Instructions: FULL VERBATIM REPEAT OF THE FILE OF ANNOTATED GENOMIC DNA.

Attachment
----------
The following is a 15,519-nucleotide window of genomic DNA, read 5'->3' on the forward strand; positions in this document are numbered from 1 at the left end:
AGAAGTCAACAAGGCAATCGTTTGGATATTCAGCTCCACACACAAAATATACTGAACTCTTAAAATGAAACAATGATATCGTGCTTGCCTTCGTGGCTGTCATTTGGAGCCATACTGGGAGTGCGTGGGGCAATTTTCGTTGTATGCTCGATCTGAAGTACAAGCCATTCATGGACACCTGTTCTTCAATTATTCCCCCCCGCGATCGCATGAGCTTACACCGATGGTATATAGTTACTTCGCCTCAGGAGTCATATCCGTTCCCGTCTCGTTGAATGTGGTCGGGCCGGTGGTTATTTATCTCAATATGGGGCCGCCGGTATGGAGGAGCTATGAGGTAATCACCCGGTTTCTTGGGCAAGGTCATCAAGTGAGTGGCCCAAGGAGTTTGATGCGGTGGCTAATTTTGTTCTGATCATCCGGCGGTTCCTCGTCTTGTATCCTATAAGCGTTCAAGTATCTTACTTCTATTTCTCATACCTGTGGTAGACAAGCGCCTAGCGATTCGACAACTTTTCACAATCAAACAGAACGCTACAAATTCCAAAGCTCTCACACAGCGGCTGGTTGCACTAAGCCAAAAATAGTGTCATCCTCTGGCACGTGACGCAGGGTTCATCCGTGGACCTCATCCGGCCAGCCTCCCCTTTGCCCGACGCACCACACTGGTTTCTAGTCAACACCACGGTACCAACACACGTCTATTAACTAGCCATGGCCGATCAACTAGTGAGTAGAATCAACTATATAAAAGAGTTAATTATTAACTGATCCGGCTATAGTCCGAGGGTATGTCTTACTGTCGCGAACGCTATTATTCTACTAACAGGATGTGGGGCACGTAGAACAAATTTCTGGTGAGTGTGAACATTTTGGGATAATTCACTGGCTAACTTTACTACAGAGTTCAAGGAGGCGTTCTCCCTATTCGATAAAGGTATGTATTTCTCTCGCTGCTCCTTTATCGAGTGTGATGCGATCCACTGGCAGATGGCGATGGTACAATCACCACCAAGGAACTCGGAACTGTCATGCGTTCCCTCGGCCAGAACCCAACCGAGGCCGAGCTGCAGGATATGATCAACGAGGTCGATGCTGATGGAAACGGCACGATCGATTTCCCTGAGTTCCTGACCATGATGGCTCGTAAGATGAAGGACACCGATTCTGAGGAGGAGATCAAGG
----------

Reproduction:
The following is a 15,519-nucleotide window of genomic DNA, read 5'->3' on the forward strand; positions in this document are numbered from 1 at the left end:
AGAAGTCAACAAGGCAATCGTTTGGATATTCAGCTCCACACACAAAATATACTGAACTCTTAAAATGAAACAATGATATCGTGCTTGCCTTCGTGGCTGTCATTTGGAGCCATACTGGGAGTGCGTGGGGCAATTTTCGTTGTATGCTCGATCTGAAGTACAAGCCATTCATGGACACCTGTTCTTCAATTATTCCCCCCCGCGATCGCATGAGCTTACACCGATGGTATATAGTTACTTCGCCTCAGGAGTCATATCCGTTCCCGTCTCGTTGAATGTGGTCGGGCCGGTGGTTATTTATCTCAATATGGGGCCGCCGGTATGGAGGAGCTATGAGGTAATCACCCGGTTTCTTGGGCAAGGTCATCAAGTGAGTGGCCCAAGGAGTTTGATGCGGTGGCTAATTTTGTTCTGATCATCCGGCGGTTCCTCGTCTTGTATCCTATAAGCGTTCAAGTATCTTACTTCTATTTCTCATACCTGTGGTAGACAAGCGCCTAGCGATTCGACAACTTTTCACAATCAAACAGAACGCTACAAATTCCAAAGCTCTCACACAGCGGCTGGTTGCACTAAGCCAAAAATAGTGTCATCCTCTGGCACGTGACGCAGGGTTCATCCGTGGACCTCATCCGGCCAGCCTCCCCTTTGCCCGACGCACCACACTGGTTTCTAGTCAACACCACGGTACCAACACACGTCTATTAACTAGCCATGGCCGATCAACTAGTGAGTAGAATCAACTATATAAAAGAGTTAATTATTAACTGATCCGGCTATAGTCCGAGGGTATGTCTTACTGTCGCGAACGCTATTATTCTACTAACAGGATGTGGGGCACGTAGAACAAATTTCTGGTGAGTGTGAACATTTTGGGATAATTCACTGGCTAACTTTACTACAGAGTTCAAGGAGGCGTTCTCCCTATTCGATAAAGGTATGTATTTCTCTCGCTGCTCCTTTATCGAGTGTGATGCGATCCACTGGCAGATGGCGATGGTACAATCACCACCAAGGAACTCGGAACTGTCATGCGTTCCCTCGGCCAGAACCCAACCGAGGCCGAGCTGCAGGATATGATCAACGAGGTCGATGCTGATGGAAACGGCACGATCGATTTCCCTGAGTTCCTGACCATGATGGCTCGTAAGATGAAGGACACCGATTCTGAGGAGGAGATCAAGG